• Karel Regalado Alonso, Tembec, Temiskiming, Canadá
  • Judith Rodríguez Marcial, FinTur (empresa financiera) La Habana, Cuba
  • Luciano Rondón Hernández, Montreal, Canada
  • Ana Julia Yanes Faya, Gobierno de Canadá, Ottawa, Canadá

Class of 1997-1998

  • Alexis Aguilera Borges, Cuzco, Peru  
  • Raysa Alcalá Martínez, Investigadora, Oficina Nacional de Administración Tributaria (ONAT), La Habana, Cuba
  • Alberto Baly Gil, ¿Cuba?
  • Luis Casaco, Montevideo, Uruguay
  • Vladimir Díaz, Empresa Seguridad y Protección, La Habana, Cuba
  • Yaimí Farías Dominguez, Miami, Estados Unidos
  • Tania García, Facultad de Economía, Universidad de Oriente, Santiago de Cuba
  • Abel Izquierdo Falcón, Profesor, Universidad Central de Las Villas, Cuba
  • Ernesto Landa Falcón, Gobierno de Cuba, La Habana, Cuba
  • Adrián López Denis, Profesor, Universidad Princeton, Princeton, Estados Unidos
  • Osmel Martínez Trujillo, Toronto, Canadá
  • Cristian Meneses Torres (ciudadano chileno), ¿Chile?
  • Hector Molina, Facultad de Economía, Universidad Central de Las Villas, Cuba
  • Antonio Ruiz Cruz, Facultad de Economía, Universidad de Las Villas, Santa Clara
  • Esteban Salido Gamboa, Miami, United States
  • Víctor Sombart, Faculty de Economía, Universidad de Oriente, Santiago de Cuba
  • Thanh Huong Tran (“Alina”), (ciudadano vietnamita) Viet Nam
  • Eileen Tur, Toronto, Canadá

Class of 1998-1999

  • Maritza Álvares Herrera, Miami, Estados Unidos
  • Hamma Bachra Ahmed, (ciudadano saharaui), Sahara Occidental
  • Maria Boiko, (ciudadana ucraniana) Ucrania
  • Vilma Cervantes R., La Habana, Cuba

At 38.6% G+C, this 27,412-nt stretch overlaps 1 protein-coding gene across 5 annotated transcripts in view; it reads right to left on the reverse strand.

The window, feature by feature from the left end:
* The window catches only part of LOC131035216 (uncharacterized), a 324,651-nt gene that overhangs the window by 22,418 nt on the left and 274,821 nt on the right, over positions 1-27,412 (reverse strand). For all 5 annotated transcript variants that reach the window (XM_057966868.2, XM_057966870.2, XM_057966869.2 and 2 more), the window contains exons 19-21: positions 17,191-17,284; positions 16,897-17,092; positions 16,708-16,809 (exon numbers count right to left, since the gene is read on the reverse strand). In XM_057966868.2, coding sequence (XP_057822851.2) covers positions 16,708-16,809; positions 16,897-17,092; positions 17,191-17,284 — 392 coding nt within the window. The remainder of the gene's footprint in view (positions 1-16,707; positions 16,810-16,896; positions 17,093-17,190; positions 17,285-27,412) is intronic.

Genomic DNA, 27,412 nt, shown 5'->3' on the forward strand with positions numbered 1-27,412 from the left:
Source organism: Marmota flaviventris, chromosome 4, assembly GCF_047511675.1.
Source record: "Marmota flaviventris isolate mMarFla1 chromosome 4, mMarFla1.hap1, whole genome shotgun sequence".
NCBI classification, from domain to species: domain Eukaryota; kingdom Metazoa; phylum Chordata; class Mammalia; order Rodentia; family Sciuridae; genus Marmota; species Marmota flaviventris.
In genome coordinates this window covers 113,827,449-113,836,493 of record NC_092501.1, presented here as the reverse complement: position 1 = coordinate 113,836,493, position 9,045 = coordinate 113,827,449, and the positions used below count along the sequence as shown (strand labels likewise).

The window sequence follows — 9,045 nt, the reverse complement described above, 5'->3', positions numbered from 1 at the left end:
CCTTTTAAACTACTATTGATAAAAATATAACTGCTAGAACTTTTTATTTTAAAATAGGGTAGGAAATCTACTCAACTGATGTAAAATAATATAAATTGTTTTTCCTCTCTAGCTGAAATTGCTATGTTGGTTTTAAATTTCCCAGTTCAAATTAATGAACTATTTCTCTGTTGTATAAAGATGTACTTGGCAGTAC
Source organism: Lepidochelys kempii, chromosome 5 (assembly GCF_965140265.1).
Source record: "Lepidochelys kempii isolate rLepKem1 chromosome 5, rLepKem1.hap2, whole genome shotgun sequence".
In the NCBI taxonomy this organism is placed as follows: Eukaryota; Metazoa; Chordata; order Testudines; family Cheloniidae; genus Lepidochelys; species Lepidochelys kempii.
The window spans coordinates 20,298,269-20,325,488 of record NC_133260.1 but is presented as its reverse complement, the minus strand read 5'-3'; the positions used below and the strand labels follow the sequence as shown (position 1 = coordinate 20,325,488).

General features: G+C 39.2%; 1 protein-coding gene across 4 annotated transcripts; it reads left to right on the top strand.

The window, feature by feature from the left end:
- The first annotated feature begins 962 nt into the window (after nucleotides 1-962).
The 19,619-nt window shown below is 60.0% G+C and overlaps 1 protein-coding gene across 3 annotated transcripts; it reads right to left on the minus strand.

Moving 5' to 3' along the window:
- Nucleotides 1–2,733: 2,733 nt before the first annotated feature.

• Marco Díaz Díaz, La Habana, Cuba, (deceased)
  • Kim Frederick, (ciudadano granadino) Grenada
  • Antonio Galis-Menéndez, Estados Unidos Radamés Gonzáles, Santiago de Chile
  • Tatiana González, Ministerio de Comercio Exterior, La Habana, Cuba
  • Luis Gutiérrez Urdaneta, La Habana, Cuba
  • Zoe Medina Valdés, Facultad de Economía, Universidad de La Habana, Cuba
  • Yenniel Mendoza, Instituto Nacional de Investigaciones Económicas, La Habana, Cuba
  • Mavis Morales, Rusia
  • Ana M. Pérez de la Cruz, Panamá
  • Heidi Portuondo C., Barcelona, España Eduardo Ramos D., n.a. Cuba
  • Lester Rodríguez, Business Analyst, Finantix (Italian financial software house),
  • Padua Italy Paul Valdes-Miranda, Market Research Analyst, Ciudad Mexico, Mexico
  • Katty Yeja López, Bahamas

At the Inauguration of the Program, Ambassador’s Residence,September 1994 Gary McMahon, Ambassador Mark Entwisle, Francisco Leon, and Lourdes Tabares

Nicholas Rowe, teaching a Macroeconomics class, October 1994


Class of 1996-1997 From left to Right: Nicki; Nicki’s son Junior, (Canadian, not known), Elizabeth Rohr (Carleton University), Rene Mujica, Victor Sombert,  Luciano Rondon,  Ana Julia Yanes Faya, Mahe Parodi, Karel Regalado, E. V. Diaz, Judith Rodriguez, Yuri Gracia,  

Class of 1997-1998   From left to right, Back:  Osmel Martinez, Yaimi Farias Dominguez, Raysa Alcala, Ernesto Landa, Belkis, Alberto Baly, Alina, Paul Valdes-Miranda, Tran Thang Huong, Esteban Salido, Eileen Tur, Alexis Aguilera and Arch Ritter. In front: Ricardo Mansilla, Adrian Denis with Luis Casaco’s son Mauri and Luis Casaco, Guabano, February 1998

Class of 1998-1999 Front row. left to right: M. Bachra-Ahmed, Maritza Alvarez,  Maria Boiko, Kim Frederick, Tatiana Gonzalez, Marcos Diaz Diaz Back row:  Radamez Gonzalez, Vilma Cervantes, Zoe Medina, Katty Yeja, Mavis Morales, Eduardo Ramos, Heidi Portuondo, Ana Margarita Perez. Luis Gutierrez, Paul Valdes-Miranda